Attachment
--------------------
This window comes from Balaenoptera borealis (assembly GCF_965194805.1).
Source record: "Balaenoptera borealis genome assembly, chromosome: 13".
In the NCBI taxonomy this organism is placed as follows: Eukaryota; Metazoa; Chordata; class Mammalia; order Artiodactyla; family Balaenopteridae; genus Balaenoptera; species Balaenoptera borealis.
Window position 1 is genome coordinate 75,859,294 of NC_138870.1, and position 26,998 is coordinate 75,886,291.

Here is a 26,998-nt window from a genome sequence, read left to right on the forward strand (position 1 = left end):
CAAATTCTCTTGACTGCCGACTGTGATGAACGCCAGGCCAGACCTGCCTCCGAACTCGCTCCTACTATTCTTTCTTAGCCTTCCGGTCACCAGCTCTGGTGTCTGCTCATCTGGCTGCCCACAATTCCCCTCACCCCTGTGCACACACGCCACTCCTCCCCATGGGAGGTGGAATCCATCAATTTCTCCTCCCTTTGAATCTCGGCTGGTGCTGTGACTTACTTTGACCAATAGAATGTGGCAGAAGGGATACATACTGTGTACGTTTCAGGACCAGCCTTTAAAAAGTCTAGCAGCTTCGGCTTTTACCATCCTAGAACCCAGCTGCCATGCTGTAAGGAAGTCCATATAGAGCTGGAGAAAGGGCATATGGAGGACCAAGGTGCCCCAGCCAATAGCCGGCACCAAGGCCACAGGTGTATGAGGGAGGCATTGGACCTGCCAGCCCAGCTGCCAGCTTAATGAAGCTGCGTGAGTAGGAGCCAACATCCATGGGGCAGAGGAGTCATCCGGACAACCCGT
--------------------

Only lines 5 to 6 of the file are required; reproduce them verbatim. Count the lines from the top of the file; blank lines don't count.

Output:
Here is a 26,998-nt window from a genome sequence, read left to right on the forward strand (position 1 = left end):
CAAATTCTCTTGACTGCCGACTGTGATGAACGCCAGGCCAGACCTGCCTCCGAACTCGCTCCTACTATTCTTTCTTAGCCTTCCGGTCACCAGCTCTGGTGTCTGCTCATCTGGCTGCCCACAATTCCCCTCACCCCTGTGCACACACGCCACTCCTCCCCATGGGAGGTGGAATCCATCAATTTCTCCTCCCTTTGAATCTCGGCTGGTGCTGTGACTTACTTTGACCAATAGAATGTGGCAGAAGGGATACATACTGTGTACGTTTCAGGACCAGCCTTTAAAAAGTCTAGCAGCTTCGGCTTTTACCATCCTAGAACCCAGCTGCCATGCTGTAAGGAAGTCCATATAGAGCTGGAGAAAGGGCATATGGAGGACCAAGGTGCCCCAGCCAATAGCCGGCACCAAGGCCACAGGTGTATGAGGGAGGCATTGGACCTGCCAGCCCAGCTGCCAGCTTAATGAAGCTGCGTGAGTAGGAGCCAACATCCATGGGGCAGAGGAGTCATCCGGACAACCCGT